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California To Have Online Poker Hearing This Month

Tribal Gaming Insider Says Hearing Will Aim To Move Bill Out Of Committee


An amended online poker bill in California will have a hearing by the end of April, a tribal gaming insider told Card Player. The goal will be to move it out of committee.

Steve Stallings, chairman of the California Nations Indian Gaming Association, said that the legislation from Assemblyman Adam Gray, which was introduced in February, is “set to move ahead” and that Internet poker legislative efforts are “as close as [they’ve] ever been,” despite insider trading charges against the former CEO of Amaya Gaming, parent company of PokerStars.

PokerStars is in a California online poker coalition that includes the Morongo Band of Mission Indians, the San Manuel Band of Mission Indians, the United Auburn Indian Community, the Bicycle Casino, Commerce Casino and Hawaiian Gardens Casino. So-called “bad actor” provisions were considered a moot point because PokerStars was licensed last year in New Jersey, but the charges against David Baazov last month create a “difficult hill to climb” for the brand, Stallings said.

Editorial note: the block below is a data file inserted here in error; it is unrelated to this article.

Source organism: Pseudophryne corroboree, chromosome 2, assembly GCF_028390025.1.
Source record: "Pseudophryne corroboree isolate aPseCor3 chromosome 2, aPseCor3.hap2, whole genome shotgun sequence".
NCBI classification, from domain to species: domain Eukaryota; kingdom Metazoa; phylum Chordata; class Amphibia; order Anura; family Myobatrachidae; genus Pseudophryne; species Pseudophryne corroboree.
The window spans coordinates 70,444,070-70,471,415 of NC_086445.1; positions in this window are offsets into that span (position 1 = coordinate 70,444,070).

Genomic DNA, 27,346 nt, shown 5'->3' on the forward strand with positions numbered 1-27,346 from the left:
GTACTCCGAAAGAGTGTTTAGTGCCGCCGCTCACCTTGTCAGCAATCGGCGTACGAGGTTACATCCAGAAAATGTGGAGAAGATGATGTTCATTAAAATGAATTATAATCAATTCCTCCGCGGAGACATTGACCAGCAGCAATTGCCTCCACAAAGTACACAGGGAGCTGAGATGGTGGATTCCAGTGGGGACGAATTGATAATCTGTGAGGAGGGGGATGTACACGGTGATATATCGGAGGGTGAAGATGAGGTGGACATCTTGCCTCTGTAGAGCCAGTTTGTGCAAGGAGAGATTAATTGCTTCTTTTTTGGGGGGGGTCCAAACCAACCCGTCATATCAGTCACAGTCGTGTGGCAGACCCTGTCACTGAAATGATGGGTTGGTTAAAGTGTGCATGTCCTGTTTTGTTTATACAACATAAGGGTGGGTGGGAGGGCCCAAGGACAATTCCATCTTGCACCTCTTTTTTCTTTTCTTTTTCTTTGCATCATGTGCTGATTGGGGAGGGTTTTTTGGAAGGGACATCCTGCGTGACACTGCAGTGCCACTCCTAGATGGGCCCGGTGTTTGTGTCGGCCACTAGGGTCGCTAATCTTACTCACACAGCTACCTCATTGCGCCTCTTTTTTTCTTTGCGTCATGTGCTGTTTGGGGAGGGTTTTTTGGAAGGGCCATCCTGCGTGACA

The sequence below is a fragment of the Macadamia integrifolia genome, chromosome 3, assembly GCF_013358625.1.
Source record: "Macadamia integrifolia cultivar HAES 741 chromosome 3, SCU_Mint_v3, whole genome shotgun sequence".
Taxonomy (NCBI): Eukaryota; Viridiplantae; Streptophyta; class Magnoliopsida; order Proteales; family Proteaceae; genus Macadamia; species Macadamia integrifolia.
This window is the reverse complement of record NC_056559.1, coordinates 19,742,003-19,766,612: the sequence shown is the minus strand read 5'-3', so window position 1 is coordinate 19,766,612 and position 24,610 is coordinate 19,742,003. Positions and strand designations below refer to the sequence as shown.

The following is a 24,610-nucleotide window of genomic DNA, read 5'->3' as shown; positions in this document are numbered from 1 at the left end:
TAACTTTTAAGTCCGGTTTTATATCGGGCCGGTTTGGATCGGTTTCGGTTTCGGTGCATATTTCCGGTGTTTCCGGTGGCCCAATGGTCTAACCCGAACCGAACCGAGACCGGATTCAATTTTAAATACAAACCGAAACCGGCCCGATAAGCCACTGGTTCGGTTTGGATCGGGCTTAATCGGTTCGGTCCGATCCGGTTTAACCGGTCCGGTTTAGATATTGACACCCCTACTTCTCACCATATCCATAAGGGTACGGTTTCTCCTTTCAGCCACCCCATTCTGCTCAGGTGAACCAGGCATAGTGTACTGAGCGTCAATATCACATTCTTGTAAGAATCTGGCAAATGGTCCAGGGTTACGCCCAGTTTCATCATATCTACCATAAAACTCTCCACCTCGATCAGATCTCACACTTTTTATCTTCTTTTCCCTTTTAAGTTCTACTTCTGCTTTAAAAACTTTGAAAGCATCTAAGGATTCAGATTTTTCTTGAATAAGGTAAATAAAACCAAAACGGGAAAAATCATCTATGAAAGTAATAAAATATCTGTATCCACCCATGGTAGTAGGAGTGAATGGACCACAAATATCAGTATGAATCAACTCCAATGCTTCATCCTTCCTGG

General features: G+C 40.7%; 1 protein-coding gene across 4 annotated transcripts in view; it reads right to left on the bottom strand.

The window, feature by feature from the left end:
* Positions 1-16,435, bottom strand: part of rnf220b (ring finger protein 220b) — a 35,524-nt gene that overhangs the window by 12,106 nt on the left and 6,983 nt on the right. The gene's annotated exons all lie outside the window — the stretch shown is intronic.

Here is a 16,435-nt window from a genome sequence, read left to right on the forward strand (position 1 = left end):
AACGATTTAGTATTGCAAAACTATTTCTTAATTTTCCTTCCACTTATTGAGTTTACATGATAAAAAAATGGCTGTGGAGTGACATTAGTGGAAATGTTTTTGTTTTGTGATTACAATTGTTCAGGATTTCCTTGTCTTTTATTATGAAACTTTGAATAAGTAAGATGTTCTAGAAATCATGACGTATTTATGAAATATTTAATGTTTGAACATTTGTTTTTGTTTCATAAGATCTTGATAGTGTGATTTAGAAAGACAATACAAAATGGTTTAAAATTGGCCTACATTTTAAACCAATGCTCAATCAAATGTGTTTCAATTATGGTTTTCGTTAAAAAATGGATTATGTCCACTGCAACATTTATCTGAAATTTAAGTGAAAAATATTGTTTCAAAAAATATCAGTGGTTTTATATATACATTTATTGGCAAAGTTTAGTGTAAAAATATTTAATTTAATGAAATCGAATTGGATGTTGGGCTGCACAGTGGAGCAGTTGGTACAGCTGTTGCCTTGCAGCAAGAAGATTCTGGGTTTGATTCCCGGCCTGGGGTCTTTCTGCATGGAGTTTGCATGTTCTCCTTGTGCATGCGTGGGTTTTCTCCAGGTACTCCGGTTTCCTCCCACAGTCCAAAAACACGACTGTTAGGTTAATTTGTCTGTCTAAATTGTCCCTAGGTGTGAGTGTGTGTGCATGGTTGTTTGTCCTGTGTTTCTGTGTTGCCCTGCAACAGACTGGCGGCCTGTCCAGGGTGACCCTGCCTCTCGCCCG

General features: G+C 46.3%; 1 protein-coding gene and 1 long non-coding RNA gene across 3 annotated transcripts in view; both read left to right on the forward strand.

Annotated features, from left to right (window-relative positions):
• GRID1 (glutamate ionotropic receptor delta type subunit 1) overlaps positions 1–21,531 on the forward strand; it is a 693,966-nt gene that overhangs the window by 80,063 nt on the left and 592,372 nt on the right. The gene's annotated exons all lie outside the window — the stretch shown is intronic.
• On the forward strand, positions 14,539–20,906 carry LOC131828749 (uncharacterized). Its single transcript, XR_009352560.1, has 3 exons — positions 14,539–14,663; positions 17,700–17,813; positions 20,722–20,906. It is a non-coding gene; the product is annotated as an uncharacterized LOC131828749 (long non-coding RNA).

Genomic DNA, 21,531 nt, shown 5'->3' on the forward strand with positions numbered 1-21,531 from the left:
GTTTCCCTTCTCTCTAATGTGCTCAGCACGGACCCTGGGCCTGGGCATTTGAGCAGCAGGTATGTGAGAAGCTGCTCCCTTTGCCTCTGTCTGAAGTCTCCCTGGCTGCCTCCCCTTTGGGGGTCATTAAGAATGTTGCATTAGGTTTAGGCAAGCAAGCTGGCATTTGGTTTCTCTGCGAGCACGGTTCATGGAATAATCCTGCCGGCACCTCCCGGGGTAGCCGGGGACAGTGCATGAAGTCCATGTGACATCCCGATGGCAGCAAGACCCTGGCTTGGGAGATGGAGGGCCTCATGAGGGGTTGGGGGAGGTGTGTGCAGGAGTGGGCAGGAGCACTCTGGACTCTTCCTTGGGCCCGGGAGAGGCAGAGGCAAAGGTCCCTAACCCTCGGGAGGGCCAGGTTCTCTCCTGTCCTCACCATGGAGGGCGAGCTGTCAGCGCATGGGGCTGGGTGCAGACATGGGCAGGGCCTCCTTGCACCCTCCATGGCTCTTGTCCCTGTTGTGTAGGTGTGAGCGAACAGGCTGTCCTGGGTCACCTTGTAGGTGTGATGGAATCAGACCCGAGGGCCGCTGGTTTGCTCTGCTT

“It does raise if not red flags, caution flags,” Stallings said. “It does raise issues of corporate governance.”

Still, California tribes are prepared for competition in the online poker space, he said.

In April of last year, a different version of a bill from Gray advanced out of committee. It was the first and only time California lawmakers have voted on an online poker bill in at least six years worth of efforts. However, the state’s 2015 online poker hopes were deemed over by September.

California is the nation’s no. 1 tribal casino gambling market with roughly $7.3 billion in gaming revenue in 2014. That’s about 25 percent of the nationwide tribal casino gambling market.

“The resurgence of poker as a viable online game depends on California,” Stallings said. “One more hurdle [from PokerStars] does make it more difficult.”

The California online poker market has been estimated to be worth nearly $400 million a year. While there are 60 tribal casinos in the state, there are nearly 100 brick-and-mortar facilities statewide that offer poker. Despite the large market for poker, the state could likely only support 6-10 unique online poker operators, according to Stallings.

In addition to the bad actor issue, whether or not California racetracks should be allowed to offer online poker is the other big roadblock in the Golden State. Gray’s bill calls for the tracks to receive up to $60 million in revenue sharing per year from online poker operators, in exchange for not being in the space.

Though California could compact with another jurisdiction for online poker, the bill would first limit the games to those 21 and over and physically within the state’s borders. Additionally, in exchange for regulated online poker, players on unlicensed offshore sites could be subject to a felony charge under the current version of the bill.

Image via Pixabay.